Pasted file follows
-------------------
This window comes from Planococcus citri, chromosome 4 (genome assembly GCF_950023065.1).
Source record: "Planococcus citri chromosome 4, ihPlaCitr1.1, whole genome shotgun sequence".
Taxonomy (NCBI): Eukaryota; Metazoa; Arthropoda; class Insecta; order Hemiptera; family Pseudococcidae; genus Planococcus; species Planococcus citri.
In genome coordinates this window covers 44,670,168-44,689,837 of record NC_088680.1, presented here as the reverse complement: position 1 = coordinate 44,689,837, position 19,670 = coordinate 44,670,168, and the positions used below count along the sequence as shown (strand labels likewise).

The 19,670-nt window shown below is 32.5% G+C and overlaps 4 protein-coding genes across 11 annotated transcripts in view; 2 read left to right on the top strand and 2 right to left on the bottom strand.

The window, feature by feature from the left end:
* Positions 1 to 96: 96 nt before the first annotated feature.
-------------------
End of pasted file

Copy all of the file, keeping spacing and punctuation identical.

This window comes from Planococcus citri, chromosome 4 (genome assembly GCF_950023065.1).
Source record: "Planococcus citri chromosome 4, ihPlaCitr1.1, whole genome shotgun sequence".
Taxonomy (NCBI): Eukaryota; Metazoa; Arthropoda; class Insecta; order Hemiptera; family Pseudococcidae; genus Planococcus; species Planococcus citri.
In genome coordinates this window covers 44,670,168-44,689,837 of record NC_088680.1, presented here as the reverse complement: position 1 = coordinate 44,689,837, position 19,670 = coordinate 44,670,168, and the positions used below count along the sequence as shown (strand labels likewise).

The 19,670-nt window shown below is 32.5% G+C and overlaps 4 protein-coding genes across 11 annotated transcripts in view; 2 read left to right on the top strand and 2 right to left on the bottom strand.

The window, feature by feature from the left end:
* Positions 1 to 96: 96 nt before the first annotated feature.